During initial screenings for PAD, clinicians are recommended to ascertain a history for claudication and assess pedal pulses. A diagnostic ankle brachial index (ABI) should be performed in any patient with symptoms of PAD. PAD is increasing in prevalence among patients with diabetes, and many of these individuals are asymptomatic. As such, a screening ABI should be performed in patients older than age 50. An ABI should also be
considered in patients under the age of 50 if they have other PAD risk factors. The American Diabetes Association recommends that patients be referred to specialists if they have significant symptoms or a positive ABI for further vascular assessment and treatment.

Patient Education

“Patient education on diabetes and associated foot conditions is a key component to optimizing care,” says Dr. Kim (Table 2). “Patients need to be educated about their risk factors and how to appropriately manage them. At-risk individuals must understand the implications of their symptoms, the importance of daily foot monitoring and care, and how to select the most appropriate footwear.”

“Patient education on diabetes and associated foot conditions
is a key component to optimizing care.”

The American Diabetes Association recommends that patients with LOPS be educated on the potential impact of these issues. “Patients’ physical ability to conduct proper foot surveillance and care should be assessed,” Dr. Kim adds. Those with visual difficulties, physical constraints that prevent movement, or cognitive problems may need other people in their life, such as family members or friends, to assist in care.

Treatment

Patients with diabetes who have neuropathy or evidence of increased plantar pressure may be adequately managed with well-fitted walking shoes or athletic shoes that cushion the feet and redistribute pressure. Calluses can be debrided with a scalpel by foot care specialists or other health professionals with experience and training in foot care. “People with bony deformities—such as hammertoes, prominent metatarsal heads, and bunions—may need special shoes that can further protect them from foot complications,” says Dr. Kim. “People with extreme bony deformities who cannot be accommodated with commercial therapeutic footwear may need custom-molded shoes.”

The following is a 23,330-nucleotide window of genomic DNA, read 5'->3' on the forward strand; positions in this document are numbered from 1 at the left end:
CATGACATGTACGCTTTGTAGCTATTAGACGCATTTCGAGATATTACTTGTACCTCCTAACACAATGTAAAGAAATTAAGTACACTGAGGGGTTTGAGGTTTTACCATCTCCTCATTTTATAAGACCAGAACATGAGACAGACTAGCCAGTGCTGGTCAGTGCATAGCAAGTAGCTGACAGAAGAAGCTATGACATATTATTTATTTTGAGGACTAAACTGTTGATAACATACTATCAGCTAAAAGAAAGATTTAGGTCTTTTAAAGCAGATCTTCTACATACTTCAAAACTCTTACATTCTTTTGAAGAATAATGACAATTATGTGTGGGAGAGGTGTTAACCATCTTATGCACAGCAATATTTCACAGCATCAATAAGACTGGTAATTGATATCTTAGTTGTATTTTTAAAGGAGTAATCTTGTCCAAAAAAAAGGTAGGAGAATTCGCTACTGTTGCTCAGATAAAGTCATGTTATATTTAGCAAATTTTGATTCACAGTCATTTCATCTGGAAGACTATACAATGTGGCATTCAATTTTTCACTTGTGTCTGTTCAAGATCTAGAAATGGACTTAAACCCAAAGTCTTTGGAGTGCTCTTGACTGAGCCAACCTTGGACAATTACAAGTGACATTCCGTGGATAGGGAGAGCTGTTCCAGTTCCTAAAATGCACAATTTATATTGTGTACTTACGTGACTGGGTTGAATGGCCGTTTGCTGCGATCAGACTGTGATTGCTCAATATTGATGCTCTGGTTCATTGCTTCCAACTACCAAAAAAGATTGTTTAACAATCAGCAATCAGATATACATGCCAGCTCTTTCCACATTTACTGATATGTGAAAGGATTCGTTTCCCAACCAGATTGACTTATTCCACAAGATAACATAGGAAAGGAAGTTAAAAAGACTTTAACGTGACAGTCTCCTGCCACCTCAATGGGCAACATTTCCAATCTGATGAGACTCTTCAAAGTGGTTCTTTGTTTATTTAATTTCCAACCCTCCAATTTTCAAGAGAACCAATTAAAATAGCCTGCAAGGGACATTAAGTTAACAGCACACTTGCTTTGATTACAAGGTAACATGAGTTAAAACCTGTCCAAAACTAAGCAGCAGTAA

Typically, diabetic foot wounds without evidence of soft tissue or bone infection do not require antibiotic therapy, but empiric antibiotic therapy can be narrowly targeted for many acutely infected patients. “Patients at risk for infection with antibiotic-resistant organisms or with chronic, previously treated, or severe infections will need broader-spectrum regimens and should be referred to specialized care centers,” says Dr. Kim. “To optimize care, a multidisciplinary team approach is needed. Consultations with podiatrists, orthopedic or vascular surgeons, and rehabilitation specialists can be of great benefit when managing patients with diabetes.”

Readings & Resources (click to view)

American Diabetes Association. Standards of Medical Care in Diabetes—2014. Diabetes Care. 2014;37:S14-S80.

Lipsky BA, Berendt AR, Cornia PB, et al. 2012 Infectious Diseases Society of America clinical practice guideline for the diagnosis and treatment of diabetic foot infections. Clin Infect Dis. 2012;54:132-173. Available at: http://www.idsociety.org/uploadedFiles/IDSA/Guidelines-Patient_Care/PDF_Library/2012%20Diabetic%20Foot%20Infections%20Guideline.pdf.

Boulton AJ, Armstrong DG, Albert SF, et al. Comprehensive foot examination and risk assessment: a report of the Task Force of the Foot Care Interest Group of the American Diabetes Association, with endorsement by the American Association of Clinical Endocrinologists. Diabetes Care. 2008;31:1679-1685.

American Diabetes Association. Peripheral arterial disease in people with diabetes. Diabetes Care. 2003;26:3333-3341.

Singh N, Armstrong DG, Lipsky BA. Preventing foot ulcers in patients with diabetes. JAMA. 2005; 293:217-228.

Frykberg RG, Zgonis T, Armstrong DG, et al. Diabetic foot disorders. A clinical practice guideline (2006 revision). J Foot Ankle Surg. 2006;45:S1-S66.